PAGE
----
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DECK: Fuel Altereds Raze Bakersfield

Dateline: FAMOSO RACEWAY, BAKERSFIELD CA -To some folks this place is hell on earth. A hot, fe tureless moonscape west of Death Valley and stuck between Los Angelesand Fresno, the dusty town of Bakersfield has long been the butt of many a California punchline.

But to others it represents something entirely different. During hot rodding’s six-year dark ages, (from 1957 to 1963), when the NHRA sanctioned a ban on fuel racing, it was only Bakersfield’s Famoso and a handful of other speedways that resisted the foolishness, nurturing instead a fuelie culture that would give rise to some of the weirdest, most volatile machines in drag racing history: the mighty Fuel Altereds.

“The old saying with an altered is if you start out in one lag, tag the guardrail, then cross the other lane and tag that rail, it’s a normal run,” says Steve Duke, assistant chief to the Duke Racing Team, whose Altered Minds car ran in the high 7s at the March Meet. “It’s a challenge for the driver – no two rides are ever the same to make it go straight. And you never get BORED!”

Neither do the crowds. A Fuel Altered run is one of least predictable events in sports, and people never tire of seeing a giant, powerful beast careen out of control (this also explains Liz Taylor’s career). What lends these freaky-looking things their uneven temperament is the combination of massively powerful engines (basically Top Fuel dragster territory) and non-aerodynamic bodies (prewar Fiats, Austins and roadsters). Throw in the Altereds’ very short wheelbase, anywhere from 75 to 100 inches, and you have the makings some extremely truly multidirectional runs. You see, while speed was never a problem for these things (the Altereds routinely ran 170-plus mph in their halcyon days – the late ‘60s -- and many of today’s AA/FAs, like Jeff Bennett’s “No Mercy,” are running 5s in the quarter-mile). The problem? Keeping the Fuel Altered in a forward trajectory that reaches the finish line before it reaches, say, the Christmas Tree, the guardrail, and/or the grandstands.

History abounds with stales of Altered excess. There’s legendary narcoleptic driver Willie Borsch (whose “Winged Express” was known to get airborne now and gain) jumping the guardrail, flipping upside down, and rolling toward the stands, only to have his chute open and wrap itself in a pole, thereby averting disaster. Despite the Altereds’ speediness as a class, writes Don Montgomery; drivers who could merely “keep the tires from going up in smoke, keep the car going straight, and keep the engine in one piece” won most Fuel Altered Elimination races

Despite the fan popularity and historical interest (altereds really are throwbacks to the days of California dry lakes racing, where hopped-up coupes, sedans and roadsters competed for nothing but the thrill of it), there are those within the corporate world of rodding who have always sought to fell the ghastly things. Since the days of the fuel ban, the AA/FA’s popularity was claimed to have only regional appeal. And these contraptions happen to terrify insurance companies. And NHRA -- which HOT ROD magazine writer Gray Baskerville says stands for “No Hot Rods Allowed,” -- basically rendered the quick, trick beasts extinct in the ‘70s by putting them in the Sportsman Class – tagging the drivers, owners and builders as “hobbyists” (come on, *knitting * is a hobby – putting together a 200-mph, blown-Hemi deathtrap is a * job*). This effectively banished the Altereds to a land with neither TV coverage nor big time sponsorship. Though nostalgia runs have revived some of the aged monsters, old biases persist.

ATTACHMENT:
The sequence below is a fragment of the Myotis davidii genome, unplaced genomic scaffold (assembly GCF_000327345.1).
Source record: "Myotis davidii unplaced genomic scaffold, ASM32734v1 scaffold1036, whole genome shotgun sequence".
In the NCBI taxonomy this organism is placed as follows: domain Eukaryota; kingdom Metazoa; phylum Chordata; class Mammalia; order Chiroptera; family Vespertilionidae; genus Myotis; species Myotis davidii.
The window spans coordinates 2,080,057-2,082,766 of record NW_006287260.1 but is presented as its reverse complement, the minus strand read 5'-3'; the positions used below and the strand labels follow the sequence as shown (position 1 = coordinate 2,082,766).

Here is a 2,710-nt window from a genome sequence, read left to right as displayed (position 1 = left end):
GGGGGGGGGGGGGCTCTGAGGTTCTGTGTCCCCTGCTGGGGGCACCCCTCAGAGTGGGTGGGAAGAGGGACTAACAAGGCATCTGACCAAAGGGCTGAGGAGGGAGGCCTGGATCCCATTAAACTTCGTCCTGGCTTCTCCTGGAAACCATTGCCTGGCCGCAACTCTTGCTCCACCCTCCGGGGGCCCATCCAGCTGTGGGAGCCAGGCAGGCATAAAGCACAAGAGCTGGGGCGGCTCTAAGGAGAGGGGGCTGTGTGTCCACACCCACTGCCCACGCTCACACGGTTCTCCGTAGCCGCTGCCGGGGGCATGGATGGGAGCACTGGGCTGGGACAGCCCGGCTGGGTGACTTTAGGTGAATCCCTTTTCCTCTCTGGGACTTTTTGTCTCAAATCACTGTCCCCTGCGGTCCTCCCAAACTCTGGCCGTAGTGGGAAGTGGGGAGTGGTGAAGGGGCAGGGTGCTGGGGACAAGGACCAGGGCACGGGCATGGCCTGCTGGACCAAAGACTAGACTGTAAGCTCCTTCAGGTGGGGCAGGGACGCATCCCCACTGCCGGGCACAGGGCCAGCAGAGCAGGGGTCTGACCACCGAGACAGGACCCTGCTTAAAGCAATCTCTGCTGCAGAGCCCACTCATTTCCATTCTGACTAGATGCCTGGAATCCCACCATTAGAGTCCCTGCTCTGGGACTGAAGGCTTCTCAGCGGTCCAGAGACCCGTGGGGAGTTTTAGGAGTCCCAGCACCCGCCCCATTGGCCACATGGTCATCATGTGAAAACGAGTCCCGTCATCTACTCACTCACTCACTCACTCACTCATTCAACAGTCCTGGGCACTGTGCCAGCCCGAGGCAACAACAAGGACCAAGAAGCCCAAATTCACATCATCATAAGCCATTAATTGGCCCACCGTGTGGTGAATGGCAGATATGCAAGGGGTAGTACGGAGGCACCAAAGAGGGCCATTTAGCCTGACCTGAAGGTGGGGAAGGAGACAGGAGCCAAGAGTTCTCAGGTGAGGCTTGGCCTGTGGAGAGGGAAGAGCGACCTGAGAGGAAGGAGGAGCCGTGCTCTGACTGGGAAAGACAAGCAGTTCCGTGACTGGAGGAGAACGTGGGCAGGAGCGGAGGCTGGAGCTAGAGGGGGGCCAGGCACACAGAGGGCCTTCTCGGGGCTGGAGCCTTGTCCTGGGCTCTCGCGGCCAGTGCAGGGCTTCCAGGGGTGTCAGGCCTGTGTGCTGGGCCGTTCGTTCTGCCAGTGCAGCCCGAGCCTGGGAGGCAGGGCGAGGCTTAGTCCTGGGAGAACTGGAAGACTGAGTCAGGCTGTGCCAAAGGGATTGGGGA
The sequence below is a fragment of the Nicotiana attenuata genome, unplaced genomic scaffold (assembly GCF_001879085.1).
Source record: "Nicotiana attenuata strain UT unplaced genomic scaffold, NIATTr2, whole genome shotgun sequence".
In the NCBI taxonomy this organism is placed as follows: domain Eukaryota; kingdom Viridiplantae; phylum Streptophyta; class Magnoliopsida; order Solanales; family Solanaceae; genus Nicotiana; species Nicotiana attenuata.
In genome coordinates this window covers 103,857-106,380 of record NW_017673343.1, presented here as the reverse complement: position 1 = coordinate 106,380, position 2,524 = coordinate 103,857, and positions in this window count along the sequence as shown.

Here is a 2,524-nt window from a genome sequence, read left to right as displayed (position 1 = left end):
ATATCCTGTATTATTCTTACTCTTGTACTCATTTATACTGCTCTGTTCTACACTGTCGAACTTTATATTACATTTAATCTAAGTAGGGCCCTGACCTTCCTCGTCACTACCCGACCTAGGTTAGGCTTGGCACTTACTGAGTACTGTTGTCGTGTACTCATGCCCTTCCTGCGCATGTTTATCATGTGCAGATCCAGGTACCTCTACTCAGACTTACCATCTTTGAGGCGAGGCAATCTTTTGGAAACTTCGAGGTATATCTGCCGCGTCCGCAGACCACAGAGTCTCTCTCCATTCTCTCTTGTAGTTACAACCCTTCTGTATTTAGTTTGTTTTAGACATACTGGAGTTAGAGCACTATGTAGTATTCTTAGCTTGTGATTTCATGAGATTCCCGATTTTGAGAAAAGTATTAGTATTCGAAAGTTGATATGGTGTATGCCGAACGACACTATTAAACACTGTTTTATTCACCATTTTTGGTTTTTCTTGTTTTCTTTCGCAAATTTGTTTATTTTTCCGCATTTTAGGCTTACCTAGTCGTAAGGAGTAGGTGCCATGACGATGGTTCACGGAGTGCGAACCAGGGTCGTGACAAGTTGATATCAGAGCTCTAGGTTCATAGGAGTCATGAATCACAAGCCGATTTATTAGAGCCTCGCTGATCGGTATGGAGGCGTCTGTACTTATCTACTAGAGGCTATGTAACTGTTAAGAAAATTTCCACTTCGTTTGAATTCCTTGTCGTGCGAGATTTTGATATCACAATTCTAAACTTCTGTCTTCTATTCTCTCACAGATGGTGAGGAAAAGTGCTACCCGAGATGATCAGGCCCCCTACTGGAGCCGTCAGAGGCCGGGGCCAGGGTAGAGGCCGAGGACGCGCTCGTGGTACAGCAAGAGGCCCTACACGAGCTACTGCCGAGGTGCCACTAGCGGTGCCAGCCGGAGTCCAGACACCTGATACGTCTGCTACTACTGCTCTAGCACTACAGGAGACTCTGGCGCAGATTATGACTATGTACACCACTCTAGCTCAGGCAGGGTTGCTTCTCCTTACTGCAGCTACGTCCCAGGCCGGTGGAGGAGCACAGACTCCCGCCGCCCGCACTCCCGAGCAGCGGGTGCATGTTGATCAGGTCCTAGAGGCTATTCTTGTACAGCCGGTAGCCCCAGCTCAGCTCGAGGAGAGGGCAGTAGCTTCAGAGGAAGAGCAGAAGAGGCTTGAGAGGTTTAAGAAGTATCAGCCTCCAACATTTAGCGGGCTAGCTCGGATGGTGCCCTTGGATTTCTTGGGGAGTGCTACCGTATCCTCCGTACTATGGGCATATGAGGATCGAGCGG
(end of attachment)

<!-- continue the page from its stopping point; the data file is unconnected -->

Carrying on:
“The NHRA doesn’t want nothing to do with these crazy little cars,” says Kevin Robbin, owner and driver of two classic Altereds, “Panic” and “Old Raunchy.” “That’s why they try to cut that class at 7.50 index in the Nostalgia Eliminator – to keep the real haul-ass ones backed off. This week there were actually three late-model Fuel Altereds that were 5-second cars, and they were actually run in Nostalgia Eliminator. I mean, * bad-ass cars, * but they were being clicked off at half-track.”

Of course, all of this belies the true point: that Fuel Altereds are a hell of a lot of fun to watch and we’re lucky to have them back in any degree. Even if only a handful was seen in competition at Bakersfield. is
The fact that these cars cost as much as a fuel dragster to put together, yet don’t get the track purse or the tobacco money underscores the coolest thing about the Fuel Altered movement: the pure-hearted commitment of its participants.

“The main thing is this: hot rodding,” says “Soapy Sales” driver Larry Huff. “The NHRA’s not hot rodding anymore. Now it’s all corporate, go-fast deals. Here, I know all the guys – and we think the world of what Forze and Prudhomme and all the guys have done, but they’re not having any fun. We come here, we stay here at the track – we’d NEVER think of staying in a motel , I mean Jesus, you wanna be with your cars!”

“Soapy Sales,” by the way, is actually the legendary ‘60s AA/FA “Pure Hell” masquerading under a Funny Car-looking roadster body. It pulled a 6.99 in the second round of eliminations at Bakersfield, and would’ve run better were it not for an unscheduled blower explosion.

Robbin, whose “Old Raunchy” also suffered a blower explosion at Famoso, is inclined to agree with Huff.

“Hell, I’m just in it for the fun,” he says. “There’s no money in this crap!”

--el rey